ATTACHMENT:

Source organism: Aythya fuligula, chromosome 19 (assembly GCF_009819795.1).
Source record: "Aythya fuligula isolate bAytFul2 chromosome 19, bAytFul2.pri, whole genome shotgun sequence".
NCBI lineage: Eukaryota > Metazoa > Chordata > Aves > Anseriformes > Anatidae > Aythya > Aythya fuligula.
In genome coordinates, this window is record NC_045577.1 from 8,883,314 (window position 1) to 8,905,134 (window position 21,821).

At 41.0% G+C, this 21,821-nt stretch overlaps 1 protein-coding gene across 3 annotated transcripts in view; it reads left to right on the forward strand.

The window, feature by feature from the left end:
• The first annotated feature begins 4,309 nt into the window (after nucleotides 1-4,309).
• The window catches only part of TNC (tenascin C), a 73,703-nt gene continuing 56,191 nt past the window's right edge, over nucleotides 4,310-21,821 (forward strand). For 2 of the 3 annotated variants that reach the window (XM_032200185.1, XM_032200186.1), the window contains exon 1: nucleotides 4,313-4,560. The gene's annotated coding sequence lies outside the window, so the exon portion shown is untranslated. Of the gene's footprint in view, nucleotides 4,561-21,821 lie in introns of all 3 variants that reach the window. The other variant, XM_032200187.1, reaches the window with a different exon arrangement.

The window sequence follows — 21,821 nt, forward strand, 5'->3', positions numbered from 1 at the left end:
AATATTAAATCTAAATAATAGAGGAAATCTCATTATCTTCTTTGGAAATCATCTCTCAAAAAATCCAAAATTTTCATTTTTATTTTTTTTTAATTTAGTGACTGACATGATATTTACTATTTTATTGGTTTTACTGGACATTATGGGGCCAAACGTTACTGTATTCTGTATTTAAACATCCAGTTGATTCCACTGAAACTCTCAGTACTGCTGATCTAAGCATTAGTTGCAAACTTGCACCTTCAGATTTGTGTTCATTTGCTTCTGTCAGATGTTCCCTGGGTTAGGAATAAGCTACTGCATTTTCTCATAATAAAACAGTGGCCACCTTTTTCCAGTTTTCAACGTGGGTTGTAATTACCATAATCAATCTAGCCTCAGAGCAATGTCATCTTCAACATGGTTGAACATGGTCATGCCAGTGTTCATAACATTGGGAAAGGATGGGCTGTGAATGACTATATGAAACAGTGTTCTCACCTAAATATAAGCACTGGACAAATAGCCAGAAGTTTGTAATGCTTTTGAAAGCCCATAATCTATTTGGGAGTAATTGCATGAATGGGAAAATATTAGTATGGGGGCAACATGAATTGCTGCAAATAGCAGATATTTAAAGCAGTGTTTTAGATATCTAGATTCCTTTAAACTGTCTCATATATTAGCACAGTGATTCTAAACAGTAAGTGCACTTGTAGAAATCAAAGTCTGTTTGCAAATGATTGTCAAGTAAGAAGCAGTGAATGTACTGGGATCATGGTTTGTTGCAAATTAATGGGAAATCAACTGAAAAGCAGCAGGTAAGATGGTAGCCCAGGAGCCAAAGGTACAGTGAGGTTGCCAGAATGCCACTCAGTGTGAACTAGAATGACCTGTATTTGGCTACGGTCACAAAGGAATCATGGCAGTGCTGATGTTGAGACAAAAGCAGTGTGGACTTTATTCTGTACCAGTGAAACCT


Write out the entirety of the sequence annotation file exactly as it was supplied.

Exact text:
Source organism: Aythya fuligula, chromosome 19 (assembly GCF_009819795.1).
Source record: "Aythya fuligula isolate bAytFul2 chromosome 19, bAytFul2.pri, whole genome shotgun sequence".
NCBI lineage: Eukaryota > Metazoa > Chordata > Aves > Anseriformes > Anatidae > Aythya > Aythya fuligula.
In genome coordinates, this window is record NC_045577.1 from 8,883,314 (window position 1) to 8,905,134 (window position 21,821).

At 41.0% G+C, this 21,821-nt stretch overlaps 1 protein-coding gene across 3 annotated transcripts in view; it reads left to right on the forward strand.

The window, feature by feature from the left end:
• The first annotated feature begins 4,309 nt into the window (after nucleotides 1-4,309).
• The window catches only part of TNC (tenascin C), a 73,703-nt gene continuing 56,191 nt past the window's right edge, over nucleotides 4,310-21,821 (forward strand). For 2 of the 3 annotated variants that reach the window (XM_032200185.1, XM_032200186.1), the window contains exon 1: nucleotides 4,313-4,560. The gene's annotated coding sequence lies outside the window, so the exon portion shown is untranslated. Of the gene's footprint in view, nucleotides 4,561-21,821 lie in introns of all 3 variants that reach the window. The other variant, XM_032200187.1, reaches the window with a different exon arrangement.

The window sequence follows — 21,821 nt, forward strand, 5'->3', positions numbered from 1 at the left end:
AATATTAAATCTAAATAATAGAGGAAATCTCATTATCTTCTTTGGAAATCATCTCTCAAAAAATCCAAAATTTTCATTTTTATTTTTTTTTAATTTAGTGACTGACATGATATTTACTATTTTATTGGTTTTACTGGACATTATGGGGCCAAACGTTACTGTATTCTGTATTTAAACATCCAGTTGATTCCACTGAAACTCTCAGTACTGCTGATCTAAGCATTAGTTGCAAACTTGCACCTTCAGATTTGTGTTCATTTGCTTCTGTCAGATGTTCCCTGGGTTAGGAATAAGCTACTGCATTTTCTCATAATAAAACAGTGGCCACCTTTTTCCAGTTTTCAACGTGGGTTGTAATTACCATAATCAATCTAGCCTCAGAGCAATGTCATCTTCAACATGGTTGAACATGGTCATGCCAGTGTTCATAACATTGGGAAAGGATGGGCTGTGAATGACTATATGAAACAGTGTTCTCACCTAAATATAAGCACTGGACAAATAGCCAGAAGTTTGTAATGCTTTTGAAAGCCCATAATCTATTTGGGAGTAATTGCATGAATGGGAAAATATTAGTATGGGGGCAACATGAATTGCTGCAAATAGCAGATATTTAAAGCAGTGTTTTAGATATCTAGATTCCTTTAAACTGTCTCATATATTAGCACAGTGATTCTAAACAGTAAGTGCACTTGTAGAAATCAAAGTCTGTTTGCAAATGATTGTCAAGTAAGAAGCAGTGAATGTACTGGGATCATGGTTTGTTGCAAATTAATGGGAAATCAACTGAAAAGCAGCAGGTAAGATGGTAGCCCAGGAGCCAAAGGTACAGTGAGGTTGCCAGAATGCCACTCAGTGTGAACTAGAATGACCTGTATTTGGCTACGGTCACAAAGGAATCATGGCAGTGCTGATGTTGAGACAAAAGCAGTGTGGACTTTATTCTGTACCAGTGAAACCT